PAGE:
Many residents of the San Joaquin region are daily hyper-commuters, driving nearly 3 hours one way through the Altamont Pass to access their jobs in the Bay Area and Silicon Valley. This hyper-commuting causes heavy congestion which, among other transportation issues, led the San Joaquin Council of Governments (SJCOG) to launch a Transportation Innovation Study to investigate ways to apply emerging transportation technologies to solve their transportation needs and challenges. As the COVID-19 pandemic progressed, SJCOG adapted to focus on optimizing telework opportunities within the San Joaquin region.
Exploria Stadium, Camping World Stadium, the Amway Center, and Dr. Phillips Center for the Performing Arts in Downtown Orlando attract visitors from Central Florida and beyond with their many offerings. The highway systems provide regional access to these venues, but vehicular access to and from the highways often impedes the movements of pedestrians who are also heading to the event. Additionally, each venue relies on the parking garages within Downtown Orlando to supplement their own parking, if it is available. Wayfinding and communicating available parking for vehicles prior to entering downtown is important to minimize the vehicular circulation (and driver frustration) on the streets as drivers search for reliable, available parking.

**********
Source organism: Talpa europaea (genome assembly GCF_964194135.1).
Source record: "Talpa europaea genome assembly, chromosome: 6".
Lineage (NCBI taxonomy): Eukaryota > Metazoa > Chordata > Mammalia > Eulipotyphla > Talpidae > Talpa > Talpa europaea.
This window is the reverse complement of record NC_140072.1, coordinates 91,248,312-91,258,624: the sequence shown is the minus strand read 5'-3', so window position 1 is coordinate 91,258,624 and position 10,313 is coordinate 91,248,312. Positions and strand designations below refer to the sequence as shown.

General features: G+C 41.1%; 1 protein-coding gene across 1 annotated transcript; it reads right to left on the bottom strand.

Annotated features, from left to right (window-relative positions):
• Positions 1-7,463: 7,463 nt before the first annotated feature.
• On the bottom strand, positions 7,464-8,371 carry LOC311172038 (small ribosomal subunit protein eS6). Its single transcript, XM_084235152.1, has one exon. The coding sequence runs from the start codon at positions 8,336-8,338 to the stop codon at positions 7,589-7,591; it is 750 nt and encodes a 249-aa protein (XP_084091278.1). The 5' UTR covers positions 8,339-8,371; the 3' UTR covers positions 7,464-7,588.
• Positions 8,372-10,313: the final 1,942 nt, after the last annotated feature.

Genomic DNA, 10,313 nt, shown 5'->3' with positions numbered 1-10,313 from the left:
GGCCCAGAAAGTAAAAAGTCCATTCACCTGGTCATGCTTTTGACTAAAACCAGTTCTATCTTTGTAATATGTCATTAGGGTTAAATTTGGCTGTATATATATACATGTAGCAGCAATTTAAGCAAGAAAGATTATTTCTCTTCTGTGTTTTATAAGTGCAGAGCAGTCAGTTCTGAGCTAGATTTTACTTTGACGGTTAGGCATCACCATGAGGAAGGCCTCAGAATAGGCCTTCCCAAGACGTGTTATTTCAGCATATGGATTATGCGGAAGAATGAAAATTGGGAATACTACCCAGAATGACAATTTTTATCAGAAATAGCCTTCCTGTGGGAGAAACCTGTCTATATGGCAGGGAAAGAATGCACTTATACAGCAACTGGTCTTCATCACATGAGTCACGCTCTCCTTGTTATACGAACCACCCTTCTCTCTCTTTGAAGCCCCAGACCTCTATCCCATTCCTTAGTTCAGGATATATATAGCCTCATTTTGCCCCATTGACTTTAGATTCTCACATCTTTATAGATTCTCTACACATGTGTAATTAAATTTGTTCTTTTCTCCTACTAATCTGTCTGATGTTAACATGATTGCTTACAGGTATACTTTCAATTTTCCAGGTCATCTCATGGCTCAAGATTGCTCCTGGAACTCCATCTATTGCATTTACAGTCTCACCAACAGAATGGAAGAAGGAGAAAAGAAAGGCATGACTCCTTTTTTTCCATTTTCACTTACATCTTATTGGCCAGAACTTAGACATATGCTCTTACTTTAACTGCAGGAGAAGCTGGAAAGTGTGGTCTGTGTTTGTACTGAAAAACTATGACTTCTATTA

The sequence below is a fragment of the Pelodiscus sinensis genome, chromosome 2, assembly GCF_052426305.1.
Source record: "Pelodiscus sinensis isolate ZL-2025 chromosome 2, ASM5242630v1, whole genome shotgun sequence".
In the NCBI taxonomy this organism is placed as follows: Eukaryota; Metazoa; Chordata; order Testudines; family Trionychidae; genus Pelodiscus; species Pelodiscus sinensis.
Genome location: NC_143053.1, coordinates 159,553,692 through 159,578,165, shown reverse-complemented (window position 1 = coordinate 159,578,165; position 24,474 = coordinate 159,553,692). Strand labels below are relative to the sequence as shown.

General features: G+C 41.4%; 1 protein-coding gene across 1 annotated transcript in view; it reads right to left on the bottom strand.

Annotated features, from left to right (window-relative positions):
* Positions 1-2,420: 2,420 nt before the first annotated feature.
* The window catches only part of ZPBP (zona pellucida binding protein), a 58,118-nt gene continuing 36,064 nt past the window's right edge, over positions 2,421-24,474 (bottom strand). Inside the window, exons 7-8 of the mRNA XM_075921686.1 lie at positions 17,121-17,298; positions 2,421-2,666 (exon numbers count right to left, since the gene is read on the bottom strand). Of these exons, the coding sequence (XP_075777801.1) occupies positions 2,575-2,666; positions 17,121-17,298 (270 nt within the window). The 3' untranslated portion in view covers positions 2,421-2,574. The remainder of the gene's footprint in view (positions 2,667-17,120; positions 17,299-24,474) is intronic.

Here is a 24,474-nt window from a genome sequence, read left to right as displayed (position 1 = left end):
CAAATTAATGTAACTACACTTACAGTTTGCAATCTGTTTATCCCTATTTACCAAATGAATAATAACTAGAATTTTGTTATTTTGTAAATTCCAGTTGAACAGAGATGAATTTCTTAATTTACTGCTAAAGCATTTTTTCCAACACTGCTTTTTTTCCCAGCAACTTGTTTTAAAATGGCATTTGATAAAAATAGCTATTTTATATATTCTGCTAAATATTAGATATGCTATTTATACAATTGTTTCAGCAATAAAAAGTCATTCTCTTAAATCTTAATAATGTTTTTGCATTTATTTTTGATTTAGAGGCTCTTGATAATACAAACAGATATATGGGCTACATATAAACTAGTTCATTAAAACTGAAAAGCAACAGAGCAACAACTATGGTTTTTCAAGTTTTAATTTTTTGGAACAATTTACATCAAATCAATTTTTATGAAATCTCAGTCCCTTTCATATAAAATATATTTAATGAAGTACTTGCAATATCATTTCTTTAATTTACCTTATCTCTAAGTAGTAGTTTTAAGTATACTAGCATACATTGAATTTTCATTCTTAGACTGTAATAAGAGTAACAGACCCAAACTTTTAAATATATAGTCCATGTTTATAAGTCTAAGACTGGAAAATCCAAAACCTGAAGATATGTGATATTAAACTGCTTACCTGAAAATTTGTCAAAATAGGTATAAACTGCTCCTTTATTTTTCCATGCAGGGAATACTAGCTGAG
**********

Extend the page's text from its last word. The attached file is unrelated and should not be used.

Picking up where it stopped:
The Idaho Transportation Department’s (ITD) US 20/26 Corridor Study identifies the need for significant investment along this important east/west arterial that connects Boise to Caldwell, but funding for construction projects is limited and not available in the near future. When Costco Wholesale and adjacent developers identified a preferred site on the southeast corner of Chinden Boulevard and Ten Mile Road in Meridian, Idaho, it was determined that significant improvements were needed to support their planned developments. The US 20/26 Corridor Study identified the need for localized improvements and funding challenges to implement the improvements.